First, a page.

“Without More:” Demystifying the South Carolina Unfair Trade Practices Act

The South Carolina Unfair Trade Practices Act (“SCUTPA”), S.C. Code Ann. § 39-5-10 et seq., exists for a simple purpose: to make unlawful “unfair methods of competition and unfair or deceptive acts or practices in the conduct of any trade or commerce.” A plaintiff bringing a claim under SCUTPA must show: “(1) the defendant engaged in an unfair or deceptive act in the conduct of trade or commerce; (2) the unfair or deceptive act affected the public interest; and (3) the plaintiff suffered monetary or property loss as a result of the defendant’s unfair or deceptive act(s).” Estate of Carr ex rel. Bolton v. Circle S Enterprises, Inc., 379 S.C. 31, 42, 664 S.E.2d 83, 89 (Ct. App. 2008). The second element, the public interest requirement, may be met by proof of facts demonstrating the potential for repetition of the defendant’s conduct. Id. at 43 – 44, 664 S.E.2d at 89.

Ardis and Intentional Breaches of Contract

Despite the apparent simplicity of these elements, attorneys and courts alike have muddied the waters over the years with imprecise analysis. In Ardis v. Cox, 314 S.C. 512, 431 S.E.2d 267 (Ct. App. 1993), for example, the Court of Appeals’ created a misunderstanding that continues to confuse attorneys and courts alike. In holding that an “isolated sale between private individuals” where “no other similar sales were made or contemplated” failed to demonstrate the potential for repetition, the court concluded

The SCUTPA is unavailable to redress private wrongs if the public interest is unaffected. LaMotte v. The Punch Line of Columbia, Inc., 296 S.C. 66, 370 S.E.2d 711 (1988); Noack Enterprises, Inc. v. Country Corner Interiors, 290 S.C. 475, 351 S.E.2d 347 (Ct.App.1986). An unfair or deceptive act or practice that affects only the parties to a trade or a commercial transaction is beyond the Act’s embrace. Noack. Unfair or deceptive acts or practices have the potential for repetition. Id. A deliberate or intentional breach of a valid contract, without more, does not constitute a violation of the SCUTPA. The Key Co., Inc. v. Fameco Distributors, Inc., 292 S.C. 524, 357 S.E.2d 476 (Ct.App.1987). Otherwise, every intentional breach of a contract within a commercial setting would constitute an unfair trade practice and thereby subject the breaching party to treble damages. Id.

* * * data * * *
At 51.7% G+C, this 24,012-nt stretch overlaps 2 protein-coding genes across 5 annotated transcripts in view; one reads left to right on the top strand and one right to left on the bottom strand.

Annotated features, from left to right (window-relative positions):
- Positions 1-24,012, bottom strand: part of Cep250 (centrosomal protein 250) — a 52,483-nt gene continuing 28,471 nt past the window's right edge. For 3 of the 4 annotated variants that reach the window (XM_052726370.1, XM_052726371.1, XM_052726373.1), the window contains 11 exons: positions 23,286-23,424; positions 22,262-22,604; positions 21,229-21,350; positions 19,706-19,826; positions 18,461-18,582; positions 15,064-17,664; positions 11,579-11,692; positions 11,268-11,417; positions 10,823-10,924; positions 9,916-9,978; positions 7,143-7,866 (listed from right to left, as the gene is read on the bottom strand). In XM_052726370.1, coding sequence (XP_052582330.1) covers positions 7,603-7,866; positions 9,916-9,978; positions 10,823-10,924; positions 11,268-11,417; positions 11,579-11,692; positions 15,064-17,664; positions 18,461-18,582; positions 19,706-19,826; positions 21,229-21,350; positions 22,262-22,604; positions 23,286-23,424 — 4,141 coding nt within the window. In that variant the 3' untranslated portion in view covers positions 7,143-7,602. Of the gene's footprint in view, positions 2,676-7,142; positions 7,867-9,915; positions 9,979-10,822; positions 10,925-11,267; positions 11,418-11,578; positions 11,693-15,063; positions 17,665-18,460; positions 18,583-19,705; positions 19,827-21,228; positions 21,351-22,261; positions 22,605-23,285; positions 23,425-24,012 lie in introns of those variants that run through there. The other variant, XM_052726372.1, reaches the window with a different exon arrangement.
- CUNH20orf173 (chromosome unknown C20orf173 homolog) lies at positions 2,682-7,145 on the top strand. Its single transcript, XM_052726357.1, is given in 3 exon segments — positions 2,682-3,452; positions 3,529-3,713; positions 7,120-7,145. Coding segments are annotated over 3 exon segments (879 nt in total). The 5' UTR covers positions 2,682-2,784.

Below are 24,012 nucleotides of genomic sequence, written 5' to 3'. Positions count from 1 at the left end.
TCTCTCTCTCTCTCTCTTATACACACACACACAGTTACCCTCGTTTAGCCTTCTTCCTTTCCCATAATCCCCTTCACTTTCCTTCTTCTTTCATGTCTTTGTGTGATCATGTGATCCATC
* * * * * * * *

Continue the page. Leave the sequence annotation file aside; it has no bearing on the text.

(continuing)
Id. at 519, 431 S.E.2d at 271.

A plain reading of the paragraph, the penultimate paragraph of the opinion, suggests that the court’s analysis is concerned with the second element of SCUTPA, the public interest requirement. The confusion, however, begins with the third and fourth sentences: “Unfair or deceptive acts or practices have the potential for repetition. A deliberate or intentional breach of a valid contract, without more, does not constitute a violation of the SCUTPA.” Id. [internal citations omitted]. The placement of the phrase “without more” in this paragraph suggests that to satisfy the public interest requirement, a party arguing that a deliberate or intentional breach of contract gives rise to a SCUTPA claim must show some additional element. Alternatively, some attorneys have argued, and courts have ruled, that Ardis establishes that a SCUTPA claim may not be premised on an intentional breach of contract at all. [1]